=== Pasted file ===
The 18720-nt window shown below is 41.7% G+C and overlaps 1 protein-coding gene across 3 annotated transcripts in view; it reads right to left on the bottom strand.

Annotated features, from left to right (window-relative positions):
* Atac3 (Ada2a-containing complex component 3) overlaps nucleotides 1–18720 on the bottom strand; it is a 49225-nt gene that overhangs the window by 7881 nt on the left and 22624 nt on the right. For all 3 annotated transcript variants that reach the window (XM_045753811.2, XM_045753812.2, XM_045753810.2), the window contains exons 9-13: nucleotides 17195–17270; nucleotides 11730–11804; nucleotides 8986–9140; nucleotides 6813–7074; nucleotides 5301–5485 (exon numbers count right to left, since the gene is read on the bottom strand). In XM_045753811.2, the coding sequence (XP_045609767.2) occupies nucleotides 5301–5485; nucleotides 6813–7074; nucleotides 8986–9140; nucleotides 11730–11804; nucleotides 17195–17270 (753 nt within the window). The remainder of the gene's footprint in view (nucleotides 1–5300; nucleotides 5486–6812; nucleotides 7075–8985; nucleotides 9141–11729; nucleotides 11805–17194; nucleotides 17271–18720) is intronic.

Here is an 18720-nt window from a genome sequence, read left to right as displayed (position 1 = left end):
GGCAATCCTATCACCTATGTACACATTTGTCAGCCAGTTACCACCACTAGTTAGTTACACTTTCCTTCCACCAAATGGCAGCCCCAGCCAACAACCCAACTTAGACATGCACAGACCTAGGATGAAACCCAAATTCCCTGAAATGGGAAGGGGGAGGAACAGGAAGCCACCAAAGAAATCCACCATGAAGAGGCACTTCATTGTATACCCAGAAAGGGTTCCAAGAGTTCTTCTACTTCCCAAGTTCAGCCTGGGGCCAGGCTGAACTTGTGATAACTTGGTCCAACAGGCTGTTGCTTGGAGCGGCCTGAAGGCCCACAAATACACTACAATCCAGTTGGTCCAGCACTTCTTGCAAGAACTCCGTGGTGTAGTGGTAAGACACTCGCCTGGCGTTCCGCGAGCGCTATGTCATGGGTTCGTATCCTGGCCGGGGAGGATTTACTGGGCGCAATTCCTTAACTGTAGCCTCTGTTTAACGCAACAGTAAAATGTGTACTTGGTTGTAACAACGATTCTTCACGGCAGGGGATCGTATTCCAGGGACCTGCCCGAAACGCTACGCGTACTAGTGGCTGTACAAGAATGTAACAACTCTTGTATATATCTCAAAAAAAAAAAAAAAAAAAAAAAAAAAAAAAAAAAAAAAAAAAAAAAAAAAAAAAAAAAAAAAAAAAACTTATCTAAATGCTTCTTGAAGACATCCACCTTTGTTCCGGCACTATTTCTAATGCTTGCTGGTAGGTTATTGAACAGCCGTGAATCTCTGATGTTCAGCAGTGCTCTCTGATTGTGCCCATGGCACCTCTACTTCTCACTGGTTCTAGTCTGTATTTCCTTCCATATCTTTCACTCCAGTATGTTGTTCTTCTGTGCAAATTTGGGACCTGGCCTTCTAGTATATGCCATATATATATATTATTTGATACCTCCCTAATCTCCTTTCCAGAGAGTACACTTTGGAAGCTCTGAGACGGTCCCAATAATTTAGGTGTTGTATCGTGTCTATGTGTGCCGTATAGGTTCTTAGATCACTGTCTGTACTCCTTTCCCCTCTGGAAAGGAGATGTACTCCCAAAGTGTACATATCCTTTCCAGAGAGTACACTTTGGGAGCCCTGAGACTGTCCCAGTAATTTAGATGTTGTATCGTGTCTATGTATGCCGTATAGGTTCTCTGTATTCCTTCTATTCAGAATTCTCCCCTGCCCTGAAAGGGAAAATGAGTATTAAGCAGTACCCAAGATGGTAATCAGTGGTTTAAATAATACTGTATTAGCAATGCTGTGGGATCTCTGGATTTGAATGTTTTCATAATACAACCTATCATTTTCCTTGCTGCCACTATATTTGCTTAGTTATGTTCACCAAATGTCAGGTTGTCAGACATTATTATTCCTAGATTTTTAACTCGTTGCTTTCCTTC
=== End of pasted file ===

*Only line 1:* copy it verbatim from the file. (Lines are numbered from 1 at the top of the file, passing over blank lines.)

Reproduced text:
The 18720-nt window shown below is 41.7% G+C and overlaps 1 protein-coding gene across 3 annotated transcripts in view; it reads right to left on the bottom strand.